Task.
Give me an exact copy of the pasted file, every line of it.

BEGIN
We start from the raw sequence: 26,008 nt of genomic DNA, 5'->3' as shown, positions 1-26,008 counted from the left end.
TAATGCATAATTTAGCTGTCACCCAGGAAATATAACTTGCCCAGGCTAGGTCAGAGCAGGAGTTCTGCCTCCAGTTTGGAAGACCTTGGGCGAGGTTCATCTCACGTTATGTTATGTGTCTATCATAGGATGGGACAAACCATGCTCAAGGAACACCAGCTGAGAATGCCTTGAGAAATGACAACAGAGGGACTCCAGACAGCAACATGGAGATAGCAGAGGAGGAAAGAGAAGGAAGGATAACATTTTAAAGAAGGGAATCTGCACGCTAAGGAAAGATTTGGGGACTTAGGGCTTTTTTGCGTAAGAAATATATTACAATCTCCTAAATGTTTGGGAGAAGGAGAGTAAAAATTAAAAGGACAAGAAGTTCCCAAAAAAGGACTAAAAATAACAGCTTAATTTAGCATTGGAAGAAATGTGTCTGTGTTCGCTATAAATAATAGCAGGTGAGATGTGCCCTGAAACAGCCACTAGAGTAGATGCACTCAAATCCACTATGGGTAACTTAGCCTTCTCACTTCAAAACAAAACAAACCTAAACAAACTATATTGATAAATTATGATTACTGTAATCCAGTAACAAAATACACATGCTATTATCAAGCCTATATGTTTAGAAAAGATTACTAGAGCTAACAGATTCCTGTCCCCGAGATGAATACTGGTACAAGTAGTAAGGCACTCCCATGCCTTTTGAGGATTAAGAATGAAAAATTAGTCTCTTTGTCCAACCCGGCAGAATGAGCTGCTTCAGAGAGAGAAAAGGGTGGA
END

We start from the raw sequence: 26,008 nt of genomic DNA, 5'->3' as shown, positions 1-26,008 counted from the left end.
TAATGCATAATTTAGCTGTCACCCAGGAAATATAACTTGCCCAGGCTAGGTCAGAGCAGGAGTTCTGCCTCCAGTTTGGAAGACCTTGGGCGAGGTTCATCTCACGTTATGTTATGTGTCTATCATAGGATGGGACAAACCATGCTCAAGGAACACCAGCTGAGAATGCCTTGAGAAATGACAACAGAGGGACTCCAGACAGCAACATGGAGATAGCAGAGGAGGAAAGAGAAGGAAGGATAACATTTTAAAGAAGGGAATCTGCACGCTAAGGAAAGATTTGGGGACTTAGGGCTTTTTTGCGTAAGAAATATATTACAATCTCCTAAATGTTTGGGAGAAGGAGAGTAAAAATTAAAAGGACAAGAAGTTCCCAAAAAAGGACTAAAAATAACAGCTTAATTTAGCATTGGAAGAAATGTGTCTGTGTTCGCTATAAATAATAGCAGGTGAGATGTGCCCTGAAACAGCCACTAGAGTAGATGCACTCAAATCCACTATGGGTAACTTAGCCTTCTCACTTCAAAACAAAACAAACCTAAACAAACTATATTGATAAATTATGATTACTGTAATCCAGTAACAAAATACACATGCTATTATCAAGCCTATATGTTTAGAAAAGATTACTAGAGCTAACAGATTCCTGTCCCCGAGATGAATACTGGTACAAGTAGTAAGGCACTCCCATGCCTTTTGAGGATTAAGAATGAAAAATTAGTCTCTTTGTCCAACCCGGCAGAATGAGCTGCTTCAGAGAGAGAAAAGGGTGGA